The power of music to build bridges.

In this case, electronic and techno music is building bridges between Detroit and South Africa.

That's the focus of a documentary film called Electric Roots: The Detroit Sound Project. The short film was screened at the Cannes Film Festival this year.

Filmmaker Kristian Hill is based in Los Angeles, but he is from Detroit. Hill says in exploring the underground electronic and techno music scenes in Detroit and places like Tokyo, Russia, and South Africa, he got to meet people from all over the world.

Hill says he found music lovers who have a real interest in Detroit music -- beyond just Motown.

“We’ve met people who tell us that you know, Muslims go to Mecca, but techno lovers go to Detroit,” says Hill.

* Listen to our conversation with Kristian Hill above.

Watch a trailer of the documentary:

There will be a screening of the film on September 27, 2014 at Charles H. Wright Museum in Detroit. You can get more information on the screening and the progress of Hill's film on his website.

DJ Psycho / Facebook

Electronic music fans from around the world are getting ready for the Movement Electronic Music Festival that hits downtown Detroit on Memorial Day weekend.

This year's Movement Festival brings more than 100 artists on five outdoor stages at Hart Plaza.

Dezi Magby – aka DJ Psycho of Flint – has played a big part in making Michigan a major player in the world's electronic music scene. He got hooked on electronic music as a fifth-grader, and he's been making music and DJing since 1984.

Another name to watch for at this year's festival is DJ and producer Asher Perkins, who'll be making his first appearance at the Movement Festival.

Perkins and Magby talked to us about what sets Detroit electronic music apart.

Listen to the full interview above.

Imagine this - a Detroit rock band from the 1980's disappears from the music scene, until a producer in England rediscovers them and helps them put out a new album.

Well, that’s what happened to our next guests. They call themselves Art in America. The band name for three siblings from Michigan, Chris, Dan and Shishonee Flynn. After nearly 30 years they are out with a new album called The Hentschel Sessions.

Listen to the full interview above.

Twitter

Whenever you talk about the key players in Michigan's music scene, one of the names that inevitably comes up is that of Stewart Francke.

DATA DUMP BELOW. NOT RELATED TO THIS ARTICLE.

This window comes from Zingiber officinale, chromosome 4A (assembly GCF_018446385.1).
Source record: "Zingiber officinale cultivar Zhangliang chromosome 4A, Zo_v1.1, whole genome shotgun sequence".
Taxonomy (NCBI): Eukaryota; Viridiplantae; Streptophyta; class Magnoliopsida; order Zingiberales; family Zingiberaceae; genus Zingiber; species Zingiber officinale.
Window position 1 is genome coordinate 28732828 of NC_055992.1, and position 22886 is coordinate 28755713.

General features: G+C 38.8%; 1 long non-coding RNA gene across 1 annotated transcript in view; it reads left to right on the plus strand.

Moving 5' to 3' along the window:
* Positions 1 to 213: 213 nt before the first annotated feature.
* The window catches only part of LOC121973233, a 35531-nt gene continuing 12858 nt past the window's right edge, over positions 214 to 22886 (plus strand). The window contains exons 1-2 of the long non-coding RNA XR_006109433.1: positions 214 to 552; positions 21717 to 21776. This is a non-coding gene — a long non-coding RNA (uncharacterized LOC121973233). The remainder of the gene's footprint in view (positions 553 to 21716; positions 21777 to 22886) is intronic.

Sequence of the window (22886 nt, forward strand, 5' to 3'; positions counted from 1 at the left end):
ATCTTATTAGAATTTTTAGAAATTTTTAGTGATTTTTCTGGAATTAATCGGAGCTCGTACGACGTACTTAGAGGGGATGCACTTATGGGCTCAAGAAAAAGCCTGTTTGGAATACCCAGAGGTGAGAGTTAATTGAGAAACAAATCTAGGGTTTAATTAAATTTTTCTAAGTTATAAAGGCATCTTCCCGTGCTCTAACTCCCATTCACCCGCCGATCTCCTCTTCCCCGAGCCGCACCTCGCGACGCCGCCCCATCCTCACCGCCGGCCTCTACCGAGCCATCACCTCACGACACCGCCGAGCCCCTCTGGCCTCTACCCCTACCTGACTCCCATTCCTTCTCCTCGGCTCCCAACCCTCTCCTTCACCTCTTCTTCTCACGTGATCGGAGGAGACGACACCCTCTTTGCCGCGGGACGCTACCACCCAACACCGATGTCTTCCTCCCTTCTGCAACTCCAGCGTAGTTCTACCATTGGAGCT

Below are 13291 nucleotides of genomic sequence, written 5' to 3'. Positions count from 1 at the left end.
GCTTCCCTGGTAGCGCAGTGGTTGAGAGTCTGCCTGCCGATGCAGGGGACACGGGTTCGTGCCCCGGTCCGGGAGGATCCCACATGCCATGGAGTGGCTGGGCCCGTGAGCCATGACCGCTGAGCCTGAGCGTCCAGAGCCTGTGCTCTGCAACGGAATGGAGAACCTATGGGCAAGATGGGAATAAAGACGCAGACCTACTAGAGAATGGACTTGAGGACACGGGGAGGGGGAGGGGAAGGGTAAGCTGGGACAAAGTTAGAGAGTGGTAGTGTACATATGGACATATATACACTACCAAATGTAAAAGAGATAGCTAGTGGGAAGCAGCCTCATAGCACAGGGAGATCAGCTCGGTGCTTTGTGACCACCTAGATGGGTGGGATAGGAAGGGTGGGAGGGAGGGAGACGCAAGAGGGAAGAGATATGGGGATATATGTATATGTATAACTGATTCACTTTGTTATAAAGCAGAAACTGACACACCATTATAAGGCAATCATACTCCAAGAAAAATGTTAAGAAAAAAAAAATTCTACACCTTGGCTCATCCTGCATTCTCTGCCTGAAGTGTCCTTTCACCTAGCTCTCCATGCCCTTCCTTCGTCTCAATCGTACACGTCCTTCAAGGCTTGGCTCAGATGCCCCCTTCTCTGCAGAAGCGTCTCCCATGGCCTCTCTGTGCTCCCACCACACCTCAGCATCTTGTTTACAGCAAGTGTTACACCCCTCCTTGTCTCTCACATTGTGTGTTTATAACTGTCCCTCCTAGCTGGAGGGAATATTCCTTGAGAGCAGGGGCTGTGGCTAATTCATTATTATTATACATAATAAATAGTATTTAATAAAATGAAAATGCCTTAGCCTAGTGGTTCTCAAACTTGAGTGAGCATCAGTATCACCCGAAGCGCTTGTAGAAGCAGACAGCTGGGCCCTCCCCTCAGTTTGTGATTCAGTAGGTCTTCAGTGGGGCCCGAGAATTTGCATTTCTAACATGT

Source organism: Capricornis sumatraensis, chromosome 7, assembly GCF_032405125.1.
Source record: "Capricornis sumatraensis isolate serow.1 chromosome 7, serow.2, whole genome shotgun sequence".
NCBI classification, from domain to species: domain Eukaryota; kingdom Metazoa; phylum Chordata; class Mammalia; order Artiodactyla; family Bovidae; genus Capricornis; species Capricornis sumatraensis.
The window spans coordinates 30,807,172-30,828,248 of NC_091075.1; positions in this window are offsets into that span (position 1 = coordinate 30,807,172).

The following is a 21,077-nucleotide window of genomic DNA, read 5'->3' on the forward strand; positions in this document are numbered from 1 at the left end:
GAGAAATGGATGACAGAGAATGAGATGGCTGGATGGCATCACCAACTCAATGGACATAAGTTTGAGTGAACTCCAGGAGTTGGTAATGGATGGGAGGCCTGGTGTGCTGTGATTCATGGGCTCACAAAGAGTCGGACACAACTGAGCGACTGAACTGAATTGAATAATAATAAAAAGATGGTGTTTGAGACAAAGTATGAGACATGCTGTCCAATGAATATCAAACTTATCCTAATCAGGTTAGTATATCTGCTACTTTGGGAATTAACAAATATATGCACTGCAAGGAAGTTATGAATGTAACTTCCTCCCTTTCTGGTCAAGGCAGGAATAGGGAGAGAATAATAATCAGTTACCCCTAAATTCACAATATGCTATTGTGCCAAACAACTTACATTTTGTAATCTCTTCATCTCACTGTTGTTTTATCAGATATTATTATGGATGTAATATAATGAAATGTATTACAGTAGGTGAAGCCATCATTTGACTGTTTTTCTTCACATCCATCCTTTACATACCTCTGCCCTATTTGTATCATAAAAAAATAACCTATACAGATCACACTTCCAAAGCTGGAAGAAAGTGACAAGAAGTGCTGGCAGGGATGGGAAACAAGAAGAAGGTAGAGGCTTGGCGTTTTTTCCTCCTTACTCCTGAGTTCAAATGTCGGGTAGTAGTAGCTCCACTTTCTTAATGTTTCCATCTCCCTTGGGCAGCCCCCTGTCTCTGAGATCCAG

Born in Saginaw, he's made his home, raised his family and built his music career in Metro Detroit.

Writer and critic Jim McFarlin calls Stewart Francke "Detroit's workingman's troubadour," a title he's earned and maintained over decades of making his music.

But today we are going to hear about another journey Stewart Francke has been on, a journey into the world of cancer. A journey that began when he was diagnosed with leukemia that forced Stew and his family and circle of friends to join together to wage a ferocious battle.

He's now telling the story of his cancer battle in his e-book from Untreed Reads. The title says it all, "What Don't Kill Me Just Makes Me Strong."

Stewart Francke joined us today.

Listen to the full interview above.

Shigeto/Facebook

Michigan has a history of some pretty sweet music. One surprising genre that is Pure Michigan is techno. The art form was invented by three young men from Belleville in the 1980s (specifically Kevin Saunderson, Derrick May, and Juan Atkins, aka the Belleville 3, and you can listen to some classic Detroit techno here).

Facebook

Dale Earnhardt Junior Junior is Joshua Epstein and Daniel Zott, both from Metro Detroit. And they’re about to release their sophomore album, "The Speed of Things," which drops October 8 on Warner Brothers Records.

Joshua Epstein and Daniel Zott joined us today in the studio.

Listen to the full interview above.

DetroitWiki

The United Sound Systems building on Second Street in Detroit could be demolished in an I-94 expansion plan. The recording studio has a rich musical history dating back to the 1930s.

Artists such as Aretha Franklin, Marvin Gaye, Miles Davis and George Clinton have recorded there.

Orion Music and More's Official Facebook Page

Orion Music + More – Detroit’s newest music festival – took over Belle Isle this past weekend.

Bands blasted metal, rock, electronic dance music – and even gypsy punk –to crowds of tens of thousands.

According to Chris Steffen for the Rolling Stone, the biggest surprise at the festival was a gag by Metallica, the festival’s founders. 

Jack White, in April of 2012
Jack White / Facebook

The Detroit Masonic Temple Association President Roger Sobran announced on Tuesday that the musician Jack White donated $142,000 to the Temple and saved it from foreclosure.

"We are proud to announce that Jack White is the anonymous person who paid the outstanding taxes for the Detroit Masonic Temple," the Temple released in a statement on its Facebook page

Official Movement Twitter / https://twitter.com/MovementDetroit

Detroit was alive this weekend with the deep thumping bass of electronic dance music and flashing bright light shows.

Movement 2013 drew crowds to Hart Plaza this past weekend to dance and bob their heads to the beats and heavy drops of electronic dance music.

The festival started strong on Saturday with performances by Richie Hawtin - a Windsor native, and Moby.

The local stage had fantastic sets by homegrown DJs Al Ester, Terrence Parker, and Daniel Bell.

Sunday's highlights included Squarepusher and Masters at Work.

Of the many things made in Michigan that have become part of the fabric of American culture — the auto industry, Motown — punk rock is often overlooked. In 1967, years before The Sex Pistols performed incendiary anthems, Iggy Pop and his band The Stooges created an explosive new sound in Detroit that would influence generations of musicians.

This indie-soul group is getting a lot of attention around the Michigan music scene. Their new album Tarantula Manson comes out this fall.

Listen to the full interview above to hear about Hernandez's path to becoming a singer-songwriter, band manager, and female force in the Detroit music scene.

The group performs at Saint Andrews Hall in Detroit on Friday, March 22nd. For more information visit their website. But, for now check out an acoustic performance from band members in Michigan Radio's Studio East.